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Yamaha RX-V563 7.1, rear speakers no sound during blu-ray playback (1 Viewer)

MJ976

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Dec 21, 2008
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Matt
When playing a Blu-ray movie (have tried Enemy of the State, Deja Vu, We were Soldiers) using any of the 5.1 audio options available on the disc, I get very weak output from the surround left and right speakers and nil output from the rear left and right speakers. This is when using any of the main Yamaha "sound fields".

All speakers are functional as I can get moderate sound (moderate relative to the front 3 speakers) from all 4 of the surround speakers if I use the 7ch Stereo or 7ch Enhancer mode but I believe these modes are limited and for a different purpose.

I have tried lifting the speaker level for the surrounds and while this has some improvement, it only works on the left and right, not the rear ones and feels like I am forcing the issue unnecessarily.

Best sound quality I have achieved so far is when I play a music DVD, swith the PS3 HDMI audio setting to "Bitstream" and then using the "Sur. Decode" option to decode the 2 channel source to PLIIx Music or Neo:6 Music. I seem to get a nice strong output through all speakers; not flat like the 7ch Stereo and 7ch Enhancer modes.

Equipment is as follows...
Receiver – Yamaha RXV563 (part of YHT-795 7.1 channel theatre package)
Blu-ray player – PS3 80gb
Display – Pioneer LX508
HDMI connection – PS3 to receiver and receiver to TV

Why would anyone contemplate a 7.1 system if the rear spkrs are unused for almost all Blu-ray movies? Surely I should be able to get surround sound across the 1st 5 spkrs, then some sort of matrixed sound from the rear? Someone please tell me if I am expecting too much from my system.
 

MarkSmith

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Dec 17, 2008
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Mark Smtih

How do you have the PS3 connected? Assuming you are using HDMI you should be able to listen to Dolby True HD and DTS MA through your system. The PS3 needs to be set up to output LPCM over HDMI and you simply need to press the straight effect button on your yamaha remote or front panel. Your RX-V563 can accept LPCM up to 7.1 I believe. The front panel of the yamaha will say PCM or MPCM and you should see 5 to 7 speaker icons depending on the movie. There is also also a sur decode button which you can press that may allow you to matrix the additional two channels in the event the movie is only 5.1 as most are (although I am not sure if it will work with this level of Yamaha).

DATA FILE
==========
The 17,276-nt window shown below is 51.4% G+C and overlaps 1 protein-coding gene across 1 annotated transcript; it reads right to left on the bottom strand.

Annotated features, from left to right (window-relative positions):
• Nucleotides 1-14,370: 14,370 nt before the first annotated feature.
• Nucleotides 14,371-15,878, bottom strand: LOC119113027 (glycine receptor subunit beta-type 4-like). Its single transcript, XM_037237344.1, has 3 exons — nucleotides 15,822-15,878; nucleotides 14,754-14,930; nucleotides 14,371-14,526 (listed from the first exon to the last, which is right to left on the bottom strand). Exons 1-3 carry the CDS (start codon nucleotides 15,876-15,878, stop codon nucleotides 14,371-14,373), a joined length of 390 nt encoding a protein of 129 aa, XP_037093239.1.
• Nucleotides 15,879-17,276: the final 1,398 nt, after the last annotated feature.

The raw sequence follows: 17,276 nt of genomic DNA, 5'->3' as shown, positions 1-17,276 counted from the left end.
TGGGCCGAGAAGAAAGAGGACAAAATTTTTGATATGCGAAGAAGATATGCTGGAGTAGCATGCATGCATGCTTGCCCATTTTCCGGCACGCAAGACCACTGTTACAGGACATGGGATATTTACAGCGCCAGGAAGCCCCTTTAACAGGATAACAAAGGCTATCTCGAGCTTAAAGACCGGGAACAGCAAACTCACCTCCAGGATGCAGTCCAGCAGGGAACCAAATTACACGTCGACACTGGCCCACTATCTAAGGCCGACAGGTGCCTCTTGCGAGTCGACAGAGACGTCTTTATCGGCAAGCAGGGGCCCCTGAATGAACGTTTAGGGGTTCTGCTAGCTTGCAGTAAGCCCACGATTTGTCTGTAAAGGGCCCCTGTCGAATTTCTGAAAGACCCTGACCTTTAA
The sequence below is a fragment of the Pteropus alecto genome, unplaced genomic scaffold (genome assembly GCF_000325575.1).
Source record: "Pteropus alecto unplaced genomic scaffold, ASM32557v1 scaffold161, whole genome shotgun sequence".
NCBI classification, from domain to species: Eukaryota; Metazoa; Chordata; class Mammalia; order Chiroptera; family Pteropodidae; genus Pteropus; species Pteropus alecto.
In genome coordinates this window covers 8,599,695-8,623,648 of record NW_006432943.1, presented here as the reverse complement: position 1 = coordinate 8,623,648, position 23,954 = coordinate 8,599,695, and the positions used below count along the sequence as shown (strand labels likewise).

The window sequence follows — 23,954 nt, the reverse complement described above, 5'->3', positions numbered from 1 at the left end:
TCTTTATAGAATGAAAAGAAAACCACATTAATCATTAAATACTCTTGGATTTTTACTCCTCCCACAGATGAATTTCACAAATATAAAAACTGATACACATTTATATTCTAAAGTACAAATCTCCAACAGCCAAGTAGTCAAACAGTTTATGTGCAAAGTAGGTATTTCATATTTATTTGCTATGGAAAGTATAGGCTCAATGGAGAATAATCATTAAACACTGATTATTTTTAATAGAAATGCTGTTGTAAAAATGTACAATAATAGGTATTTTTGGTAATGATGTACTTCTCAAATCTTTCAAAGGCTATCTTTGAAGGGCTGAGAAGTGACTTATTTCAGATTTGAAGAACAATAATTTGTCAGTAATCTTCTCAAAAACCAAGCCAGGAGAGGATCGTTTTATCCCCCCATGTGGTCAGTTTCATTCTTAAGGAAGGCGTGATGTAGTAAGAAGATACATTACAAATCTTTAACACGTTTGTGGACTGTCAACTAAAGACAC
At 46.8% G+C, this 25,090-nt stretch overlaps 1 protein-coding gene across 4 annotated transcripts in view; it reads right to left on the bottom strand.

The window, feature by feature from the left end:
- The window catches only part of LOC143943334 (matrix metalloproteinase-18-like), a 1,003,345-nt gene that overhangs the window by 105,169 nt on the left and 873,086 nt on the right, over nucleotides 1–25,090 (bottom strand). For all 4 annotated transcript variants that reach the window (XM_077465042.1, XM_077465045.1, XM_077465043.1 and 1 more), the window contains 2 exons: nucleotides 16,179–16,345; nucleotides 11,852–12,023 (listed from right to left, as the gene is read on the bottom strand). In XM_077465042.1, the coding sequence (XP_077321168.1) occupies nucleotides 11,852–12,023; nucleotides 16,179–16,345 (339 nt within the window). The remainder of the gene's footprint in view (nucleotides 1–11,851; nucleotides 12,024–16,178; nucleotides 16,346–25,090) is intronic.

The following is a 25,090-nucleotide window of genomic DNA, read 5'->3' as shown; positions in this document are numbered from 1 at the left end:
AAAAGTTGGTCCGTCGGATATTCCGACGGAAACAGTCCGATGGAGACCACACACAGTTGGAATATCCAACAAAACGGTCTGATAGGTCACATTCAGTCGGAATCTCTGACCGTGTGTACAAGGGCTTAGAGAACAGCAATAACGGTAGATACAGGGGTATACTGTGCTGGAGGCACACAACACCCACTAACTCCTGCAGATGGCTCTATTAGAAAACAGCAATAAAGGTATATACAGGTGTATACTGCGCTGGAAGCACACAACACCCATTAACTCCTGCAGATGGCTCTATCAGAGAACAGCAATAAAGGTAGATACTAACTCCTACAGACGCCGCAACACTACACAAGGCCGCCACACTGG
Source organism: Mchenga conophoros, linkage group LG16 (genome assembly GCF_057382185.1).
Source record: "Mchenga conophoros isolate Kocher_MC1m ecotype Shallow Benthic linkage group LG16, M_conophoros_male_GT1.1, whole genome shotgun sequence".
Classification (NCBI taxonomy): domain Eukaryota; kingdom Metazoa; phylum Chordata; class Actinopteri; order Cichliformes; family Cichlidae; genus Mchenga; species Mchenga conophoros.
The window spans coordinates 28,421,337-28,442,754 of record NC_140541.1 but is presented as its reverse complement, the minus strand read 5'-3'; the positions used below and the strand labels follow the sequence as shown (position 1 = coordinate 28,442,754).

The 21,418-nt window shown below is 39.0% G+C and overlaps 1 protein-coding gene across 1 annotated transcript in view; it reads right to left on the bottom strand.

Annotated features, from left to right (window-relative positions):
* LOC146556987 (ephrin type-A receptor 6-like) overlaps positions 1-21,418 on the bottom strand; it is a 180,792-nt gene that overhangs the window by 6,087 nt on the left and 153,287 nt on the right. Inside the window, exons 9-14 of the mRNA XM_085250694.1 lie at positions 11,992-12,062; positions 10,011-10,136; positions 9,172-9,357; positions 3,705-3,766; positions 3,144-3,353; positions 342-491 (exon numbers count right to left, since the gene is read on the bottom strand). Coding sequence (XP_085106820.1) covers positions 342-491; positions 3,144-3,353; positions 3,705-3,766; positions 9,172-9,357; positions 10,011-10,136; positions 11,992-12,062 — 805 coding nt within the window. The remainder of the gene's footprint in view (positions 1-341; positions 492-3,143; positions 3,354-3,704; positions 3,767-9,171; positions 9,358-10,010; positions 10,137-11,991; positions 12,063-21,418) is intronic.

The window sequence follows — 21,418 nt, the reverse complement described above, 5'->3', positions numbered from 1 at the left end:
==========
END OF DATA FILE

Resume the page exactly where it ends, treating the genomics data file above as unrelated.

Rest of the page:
Mark
 

Brent_S

Second Unit
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Oct 5, 2000
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472
As Mark said, only TrueHD and DTS-HD offer discrete 7.1 tracks, of which there are currently not very many titles available. For possibly the first time in home theater evolution, we have more capable codecs available for home use than theatrically. Theatrical mixes are still mostly limited to 5.1, with some presentations in 6.1 (Dolby EX), which is a mono back channel intentionally matrixed into the surround left/right channels. To create a 7.1 mix for Blu-ray, the entire movie has to be remixed instead of just being encoded from the original 5.1 theatrical master.

Most home 7.1 is done, just as you said, by matrixing the back two channels of 5.1 into 7.1 using DPLIIx or Neo:6. The amount of signal present in the SB channels will depend on how the side surround channels were mixed. With DPLIIx, the closer to identical the SL/SR are, the less signal will be derived for the SBL/SBR channels since DPL flavors use phase differences to derive the matrix. Neo:6 uses frequency differences to derive the matrix, which can generate more activity, but can also sound gimmicky at times, IMO. Neither is really trying to create an rear image that calls attention to itself, just trying to create an image that is more solid from side to side. It's something that you'll notice as different or even missing if you turn the matrix mode off, collapsing to 5.1, but not necessarily feel you can point to it when engaged.

The 563 can matrix regular DD and DTS, but given its price point in the Yamaha lineup, it may not have the processing power to matrix MPCM (it wouldn't be the first)...check your manual, there should be a chart explaining what modes can be applied to what type of signal.

-Brent
 

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